The Financial Conduct Authority (FCA) has just joined the list of regulators giving their opinion on the legality of ICOs. They have released a statement that outlines their thinking of how ICO issuers should consider regulation.
They did, however, mention that if an ICO includes regulated investments then it would fall under the supervision of the agency. They compared the issuance of tokens to the current laws that surround IPOs, private placements and other crowd funding initiatives.
They went on to state that those companies that would like to raise an ICO should carefully consider what their activities entail. Are they dealing or advising on any regulated investments? If this is the case then the promoter needs to take the adequate steps to make sure that they are authorised by the FCA.
Although this announcement is not the most helpful by the FCA, it does show that they are taking a more measured tone when it comes to the new technology. This is in contrast to the Chinese authorities who have recently instituted a blanket ban on all ICO activity.
The FCA did have suggestions for potential investors in ICOs though. They said that the space was unregulated, with little in the way of any investor protections as well as extreme price volatility. They took issue with many white papers that are being released which are either incomplete or misleading. According to the statement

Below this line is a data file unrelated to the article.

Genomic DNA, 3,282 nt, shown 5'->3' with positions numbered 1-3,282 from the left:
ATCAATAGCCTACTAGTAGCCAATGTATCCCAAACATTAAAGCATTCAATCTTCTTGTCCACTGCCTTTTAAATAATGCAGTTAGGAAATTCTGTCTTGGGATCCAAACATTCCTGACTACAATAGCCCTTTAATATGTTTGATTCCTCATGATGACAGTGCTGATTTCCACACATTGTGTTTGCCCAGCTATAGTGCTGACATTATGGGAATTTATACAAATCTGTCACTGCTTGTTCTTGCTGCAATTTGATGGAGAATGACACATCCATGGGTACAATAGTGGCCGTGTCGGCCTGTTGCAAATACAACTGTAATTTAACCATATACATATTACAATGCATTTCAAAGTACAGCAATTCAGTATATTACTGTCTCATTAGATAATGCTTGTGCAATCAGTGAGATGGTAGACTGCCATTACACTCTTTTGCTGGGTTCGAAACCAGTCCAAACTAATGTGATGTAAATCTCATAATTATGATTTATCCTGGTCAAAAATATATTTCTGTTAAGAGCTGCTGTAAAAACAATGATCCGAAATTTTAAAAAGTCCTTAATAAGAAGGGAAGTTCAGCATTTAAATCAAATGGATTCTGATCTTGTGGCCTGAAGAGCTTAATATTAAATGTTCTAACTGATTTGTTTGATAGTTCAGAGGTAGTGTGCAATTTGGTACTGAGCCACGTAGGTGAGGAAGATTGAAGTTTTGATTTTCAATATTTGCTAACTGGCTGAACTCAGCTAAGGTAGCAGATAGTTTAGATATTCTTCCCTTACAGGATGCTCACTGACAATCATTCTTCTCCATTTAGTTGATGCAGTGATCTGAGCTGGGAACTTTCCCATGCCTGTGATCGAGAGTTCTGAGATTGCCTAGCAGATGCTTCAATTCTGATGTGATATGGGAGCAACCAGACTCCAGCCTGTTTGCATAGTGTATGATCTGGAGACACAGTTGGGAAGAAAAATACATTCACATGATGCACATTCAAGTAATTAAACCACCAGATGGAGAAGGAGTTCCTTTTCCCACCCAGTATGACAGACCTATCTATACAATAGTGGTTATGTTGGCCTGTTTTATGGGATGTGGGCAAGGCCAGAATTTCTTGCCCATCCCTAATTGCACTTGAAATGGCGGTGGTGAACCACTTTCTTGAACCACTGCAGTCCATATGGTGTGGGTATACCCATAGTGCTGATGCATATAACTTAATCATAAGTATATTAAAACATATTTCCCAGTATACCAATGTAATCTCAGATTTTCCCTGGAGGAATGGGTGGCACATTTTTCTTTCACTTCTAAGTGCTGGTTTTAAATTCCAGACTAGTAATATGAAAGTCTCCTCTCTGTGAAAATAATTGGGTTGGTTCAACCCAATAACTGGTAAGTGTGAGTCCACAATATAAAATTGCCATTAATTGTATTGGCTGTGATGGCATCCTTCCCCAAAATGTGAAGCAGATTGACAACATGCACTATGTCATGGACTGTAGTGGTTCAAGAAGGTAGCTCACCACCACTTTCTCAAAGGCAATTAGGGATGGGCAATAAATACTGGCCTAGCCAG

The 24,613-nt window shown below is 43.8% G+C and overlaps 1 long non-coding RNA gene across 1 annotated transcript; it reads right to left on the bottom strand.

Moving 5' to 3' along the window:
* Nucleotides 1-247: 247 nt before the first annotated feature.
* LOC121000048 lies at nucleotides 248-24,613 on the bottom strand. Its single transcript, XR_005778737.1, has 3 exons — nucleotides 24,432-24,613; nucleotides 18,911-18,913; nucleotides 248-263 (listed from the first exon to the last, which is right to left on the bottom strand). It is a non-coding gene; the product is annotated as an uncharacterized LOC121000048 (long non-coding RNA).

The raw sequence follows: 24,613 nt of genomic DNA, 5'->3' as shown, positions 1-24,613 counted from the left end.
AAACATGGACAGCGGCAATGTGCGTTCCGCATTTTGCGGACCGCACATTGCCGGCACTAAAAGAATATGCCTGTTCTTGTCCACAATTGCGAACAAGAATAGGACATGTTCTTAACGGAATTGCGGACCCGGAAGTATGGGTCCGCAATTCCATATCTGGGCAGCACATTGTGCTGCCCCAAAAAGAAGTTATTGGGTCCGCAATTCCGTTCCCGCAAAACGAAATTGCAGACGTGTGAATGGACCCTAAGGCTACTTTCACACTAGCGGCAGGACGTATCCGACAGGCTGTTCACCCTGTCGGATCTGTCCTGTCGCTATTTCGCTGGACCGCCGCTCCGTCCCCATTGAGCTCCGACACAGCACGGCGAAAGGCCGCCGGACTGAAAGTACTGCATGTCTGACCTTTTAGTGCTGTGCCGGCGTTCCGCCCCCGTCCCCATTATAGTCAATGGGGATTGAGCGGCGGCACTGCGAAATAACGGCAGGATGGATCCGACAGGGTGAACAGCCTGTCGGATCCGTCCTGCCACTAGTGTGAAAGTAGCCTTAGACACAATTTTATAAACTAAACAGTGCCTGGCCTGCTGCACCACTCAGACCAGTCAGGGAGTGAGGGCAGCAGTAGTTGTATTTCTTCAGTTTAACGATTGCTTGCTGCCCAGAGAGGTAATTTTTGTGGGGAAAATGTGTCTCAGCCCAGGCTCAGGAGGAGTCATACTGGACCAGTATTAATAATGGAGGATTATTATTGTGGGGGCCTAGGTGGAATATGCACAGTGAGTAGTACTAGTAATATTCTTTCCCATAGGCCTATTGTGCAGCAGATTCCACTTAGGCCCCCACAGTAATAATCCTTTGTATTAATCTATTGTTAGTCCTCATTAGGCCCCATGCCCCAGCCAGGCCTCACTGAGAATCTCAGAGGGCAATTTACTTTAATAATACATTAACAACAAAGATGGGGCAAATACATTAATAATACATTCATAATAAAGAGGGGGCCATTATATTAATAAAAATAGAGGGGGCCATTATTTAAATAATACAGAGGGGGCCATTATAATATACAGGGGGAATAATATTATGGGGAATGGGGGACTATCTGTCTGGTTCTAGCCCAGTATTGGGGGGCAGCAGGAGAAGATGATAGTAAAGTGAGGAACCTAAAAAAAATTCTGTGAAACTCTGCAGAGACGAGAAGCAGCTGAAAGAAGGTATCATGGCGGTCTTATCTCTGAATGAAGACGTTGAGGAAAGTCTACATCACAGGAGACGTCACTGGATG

ICOs are very high-risk, speculative investments.
This is a reasonable statement as there have been a number of ICO whitepapers that did not meet muster. There are also a number of fraudulent ICOs that the UK government should pursue as a criminal matter. Yet, when it comes to the licensing of ICOs from a financial regulatory standpoint, there is less certainty.
The SEC, for example, has extended its traditional regulatory requirements to ICOs with an important caveat. They do not treat all investors equally. Investors who are considered high net worth or “sophisticated” can still invest in unregulated ICOs.
Not too many people were happy with the SECs decisions. This is because it allows those investors with more money than others to get tokens at a considerable bargain before they are released to the general public. A good example of this recently was the record breaking Filecoin ICO.
A Smarter Solution
There is no easy way to regulate ICOs with traditional methods. Regulators and issuers alike should consider smart new methods of possibly contracting out due diligence to other bodies with a technical skill set.
If the FCA were to consider a smarter solution that brought together a public-private partnership, this would indeed be a boon for the UK. It would become the first stop for most block chain based start-ups and could give a much needed boost to a post Brexit UK.
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